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Envy underwent a state of limbo starting in 2016 when vocalist and founding member Tetsuya Fukagawa left on April 1st. For the two years that followed, the band made few live appearances and remained quiet on updates regarding a new vocalist. The future of the band was even more uncertain when founding members Masahiro Tobita and Dairoku Seki left the group. Then, exactly two years after Fukagawa left, in what appeared like the most elaborate April Fools joke ever, he made a surprise return. With this return came three new members to fill the space Tobita and Seki had left. And then, a year after, Envy released the two-track "Definition of Impossibility" EP, and are now back with a full 54 minutes of new music on The Fallen Crimson.

Envy have cleaned up and polished their recordings recently, which allows their post-rock-oriented tracks increased vibrancy and lusciousness, and on The Fallen Crimson, the music has for sure grown more post-rock than ever. Of course, you still have Fukagawa’s abrasive vocals cutting through, but the instrumentation creates a cinematic soundscape filled with post-rock crescendos and Envy's signature bittersweetness. Tracks like “A Faint New World” and “HIKARI” are where the additional guitar brings added dynamics to the band’s already massive sound; at times, Envy adds extra atmosphere with more minimalist performances, while at others, they add additional emotional heft through the harder, heavier playing.

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In an unexpected move, Envy has also sprinkled new vocals on a few of the numbers on The Fallen Crimson, provided by Achico of the group Ropes. Her voice makes for some of the best moments on the album: “Rhythm,” for instance, is only her singing, and through her somber yet hopeful voice, she carries the track into territory it could not reach with Fukagawa’s raspiness. Perhaps the brightest highlight is “Dawn and Gaze,” where Fukagawa and her voice collide in a massive, gorgeous climax.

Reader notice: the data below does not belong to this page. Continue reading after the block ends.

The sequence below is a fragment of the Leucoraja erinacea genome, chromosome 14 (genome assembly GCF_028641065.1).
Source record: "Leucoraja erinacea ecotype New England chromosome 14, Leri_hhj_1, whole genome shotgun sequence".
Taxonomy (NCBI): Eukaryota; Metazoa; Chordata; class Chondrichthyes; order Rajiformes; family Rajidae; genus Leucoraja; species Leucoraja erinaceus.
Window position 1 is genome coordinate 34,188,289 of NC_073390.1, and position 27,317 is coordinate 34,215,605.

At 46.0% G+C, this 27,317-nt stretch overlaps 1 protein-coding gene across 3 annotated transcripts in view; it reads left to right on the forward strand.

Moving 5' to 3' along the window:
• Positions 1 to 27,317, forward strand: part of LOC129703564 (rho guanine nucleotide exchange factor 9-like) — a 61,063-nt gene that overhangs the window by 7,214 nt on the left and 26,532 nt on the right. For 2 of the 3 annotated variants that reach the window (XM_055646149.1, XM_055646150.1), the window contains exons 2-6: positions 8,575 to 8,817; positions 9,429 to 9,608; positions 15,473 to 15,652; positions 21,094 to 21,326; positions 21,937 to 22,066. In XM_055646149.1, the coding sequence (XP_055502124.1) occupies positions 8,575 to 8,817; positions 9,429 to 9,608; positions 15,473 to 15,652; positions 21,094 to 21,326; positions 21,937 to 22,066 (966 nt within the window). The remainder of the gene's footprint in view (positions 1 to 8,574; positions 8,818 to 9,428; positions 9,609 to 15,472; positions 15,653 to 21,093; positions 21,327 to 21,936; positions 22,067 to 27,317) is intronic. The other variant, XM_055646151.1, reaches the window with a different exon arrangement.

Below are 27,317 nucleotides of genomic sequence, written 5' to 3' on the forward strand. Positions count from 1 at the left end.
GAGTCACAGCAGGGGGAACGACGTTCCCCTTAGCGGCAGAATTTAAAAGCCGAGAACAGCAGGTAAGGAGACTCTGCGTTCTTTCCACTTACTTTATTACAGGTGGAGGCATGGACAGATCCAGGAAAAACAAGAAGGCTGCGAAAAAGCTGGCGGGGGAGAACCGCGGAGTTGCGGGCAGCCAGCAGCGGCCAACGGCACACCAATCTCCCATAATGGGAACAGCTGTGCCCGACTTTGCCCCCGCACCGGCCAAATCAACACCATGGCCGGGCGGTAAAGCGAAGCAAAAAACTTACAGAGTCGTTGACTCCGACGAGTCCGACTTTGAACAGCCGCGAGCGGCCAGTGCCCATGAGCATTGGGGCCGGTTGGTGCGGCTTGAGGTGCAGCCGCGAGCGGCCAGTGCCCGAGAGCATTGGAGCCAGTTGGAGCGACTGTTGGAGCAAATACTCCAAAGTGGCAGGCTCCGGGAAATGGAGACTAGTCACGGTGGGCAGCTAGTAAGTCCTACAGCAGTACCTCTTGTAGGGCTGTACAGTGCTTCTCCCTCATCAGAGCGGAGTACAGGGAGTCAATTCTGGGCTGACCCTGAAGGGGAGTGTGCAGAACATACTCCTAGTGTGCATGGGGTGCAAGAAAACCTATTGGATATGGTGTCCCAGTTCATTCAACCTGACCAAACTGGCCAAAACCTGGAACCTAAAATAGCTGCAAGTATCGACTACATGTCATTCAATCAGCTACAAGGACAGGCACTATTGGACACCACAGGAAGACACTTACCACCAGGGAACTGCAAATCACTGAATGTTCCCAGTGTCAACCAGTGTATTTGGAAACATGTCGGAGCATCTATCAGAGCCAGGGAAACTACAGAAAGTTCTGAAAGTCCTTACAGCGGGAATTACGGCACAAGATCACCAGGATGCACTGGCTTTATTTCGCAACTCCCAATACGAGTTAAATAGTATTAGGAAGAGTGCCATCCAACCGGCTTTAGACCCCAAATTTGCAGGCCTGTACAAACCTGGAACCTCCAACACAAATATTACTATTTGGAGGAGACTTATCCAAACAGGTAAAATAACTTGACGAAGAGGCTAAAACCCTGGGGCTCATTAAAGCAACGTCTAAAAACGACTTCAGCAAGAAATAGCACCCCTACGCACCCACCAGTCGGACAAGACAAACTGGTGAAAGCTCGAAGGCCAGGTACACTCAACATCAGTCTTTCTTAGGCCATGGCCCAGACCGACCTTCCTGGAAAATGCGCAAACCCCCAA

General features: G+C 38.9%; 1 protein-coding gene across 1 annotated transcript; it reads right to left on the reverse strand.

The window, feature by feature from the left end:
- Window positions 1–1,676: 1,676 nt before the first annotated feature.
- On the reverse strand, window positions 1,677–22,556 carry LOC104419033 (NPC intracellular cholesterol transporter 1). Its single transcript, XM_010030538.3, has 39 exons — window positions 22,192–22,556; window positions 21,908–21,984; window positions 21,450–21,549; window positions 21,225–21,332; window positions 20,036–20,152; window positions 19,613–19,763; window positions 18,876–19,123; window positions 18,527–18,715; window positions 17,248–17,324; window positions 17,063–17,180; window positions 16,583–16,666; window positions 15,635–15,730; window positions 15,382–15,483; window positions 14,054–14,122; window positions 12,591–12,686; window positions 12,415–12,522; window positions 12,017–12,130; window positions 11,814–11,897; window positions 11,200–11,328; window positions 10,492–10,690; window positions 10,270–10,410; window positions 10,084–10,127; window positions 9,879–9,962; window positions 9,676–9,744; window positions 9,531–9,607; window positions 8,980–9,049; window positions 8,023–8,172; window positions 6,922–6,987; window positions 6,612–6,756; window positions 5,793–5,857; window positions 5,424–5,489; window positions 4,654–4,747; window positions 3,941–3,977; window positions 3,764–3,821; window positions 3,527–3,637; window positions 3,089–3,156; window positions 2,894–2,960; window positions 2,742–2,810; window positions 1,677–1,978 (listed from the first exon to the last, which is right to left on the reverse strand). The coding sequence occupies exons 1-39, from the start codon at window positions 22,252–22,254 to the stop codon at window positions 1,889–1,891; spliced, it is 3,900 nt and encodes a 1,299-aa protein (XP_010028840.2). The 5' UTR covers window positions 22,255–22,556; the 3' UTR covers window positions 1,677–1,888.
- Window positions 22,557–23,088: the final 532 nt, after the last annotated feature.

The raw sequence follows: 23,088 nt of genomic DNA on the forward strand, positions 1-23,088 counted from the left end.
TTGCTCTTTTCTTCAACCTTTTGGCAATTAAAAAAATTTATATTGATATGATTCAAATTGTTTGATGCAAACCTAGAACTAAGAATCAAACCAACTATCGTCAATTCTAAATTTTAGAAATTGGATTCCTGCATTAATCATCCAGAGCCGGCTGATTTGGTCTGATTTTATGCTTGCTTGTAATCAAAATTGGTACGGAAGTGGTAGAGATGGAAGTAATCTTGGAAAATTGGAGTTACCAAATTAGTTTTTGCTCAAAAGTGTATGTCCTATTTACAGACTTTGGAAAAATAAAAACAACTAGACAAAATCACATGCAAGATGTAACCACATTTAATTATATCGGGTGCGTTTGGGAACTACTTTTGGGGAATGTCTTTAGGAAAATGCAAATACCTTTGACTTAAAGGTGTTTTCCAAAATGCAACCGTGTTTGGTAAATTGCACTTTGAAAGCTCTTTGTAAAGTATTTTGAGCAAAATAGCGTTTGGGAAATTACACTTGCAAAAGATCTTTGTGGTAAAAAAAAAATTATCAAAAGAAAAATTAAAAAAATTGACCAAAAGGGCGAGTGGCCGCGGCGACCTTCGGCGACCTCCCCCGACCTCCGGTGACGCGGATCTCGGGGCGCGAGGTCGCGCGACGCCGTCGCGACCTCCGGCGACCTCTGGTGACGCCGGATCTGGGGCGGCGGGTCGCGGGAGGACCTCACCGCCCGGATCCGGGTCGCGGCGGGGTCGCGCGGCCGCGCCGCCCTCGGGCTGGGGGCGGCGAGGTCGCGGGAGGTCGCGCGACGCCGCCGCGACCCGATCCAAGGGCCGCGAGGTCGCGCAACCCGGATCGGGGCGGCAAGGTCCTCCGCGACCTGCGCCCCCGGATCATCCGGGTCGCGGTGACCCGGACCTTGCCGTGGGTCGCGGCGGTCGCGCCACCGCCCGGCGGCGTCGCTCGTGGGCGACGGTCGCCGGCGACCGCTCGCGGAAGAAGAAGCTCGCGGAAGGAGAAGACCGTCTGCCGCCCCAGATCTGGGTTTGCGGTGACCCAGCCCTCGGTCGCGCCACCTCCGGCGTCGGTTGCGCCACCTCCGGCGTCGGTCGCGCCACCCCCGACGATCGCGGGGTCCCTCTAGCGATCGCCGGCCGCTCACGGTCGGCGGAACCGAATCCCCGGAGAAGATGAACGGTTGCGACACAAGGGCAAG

While the band has been creating more of these beautiful post-rock tracks, they haven't forgotten about their roots in hardcore. “Statement of Freedom” and “Fingerprint Mark '' make for some of the fastest, angriest songs in Envy’s recent catalogue. They aren’t as cinematic, yet still energizes their emotional powerhouse with raw, furious dedication. The drums shine the most here, going hard as nails while maintaining a fast pace. Hiroki Watanabe had big shoes to fill as Envy’s new drummer, and filled them he did. These are also the songs where Fukagawa shines the most: his gritty yells are always a treat to hear regardless of the track’s tone, but they fit like the final puzzle piece when Envy gets rough.

The spoken word passages have always felt like some of Envy’s weaker moments in their recent catalogue, with this being more of the case on The Fallen Crimson. Without the lyrics in hand, what Fukagawa is saying is held together by how he presents his words -- his prominent harsh voice and occasional cleans always add more to the band’s sound, furthering the intensity of the emotion Envy sets up. These spoken word passages, however, feel one-note and monotone, a crippling of the final track on the record that prevents the entire album from concluding as climatically as it felt destined to. Where the instrumentals could have gleamed, maybe Envy should have taken the simpler route. The programming that was once very up-front on prior Envy releases has now been buried in the mix, with a lack of presence leaving much to be desired in terms of the album's overall sound.

The Fallen Crimson may not live up to Envy’s more classic works, but the album is nevertheless an appreciated return to the music world. At its highest peaks, it's a triumphant set of songs built on the hopes and fears of what lies ahead, something which the band has always set out to accomplish. Through the most burdening process a band could endure, Envy crafted a stellar project anyone who's been making music for nearly three decades could only dream of. Moreover, throwing in fresh and modern elements broadcast that, yes, Envy are here to stay.

-- Alex Brown

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The Fallen Crimson released February 7th via Temporary Residence Limited.

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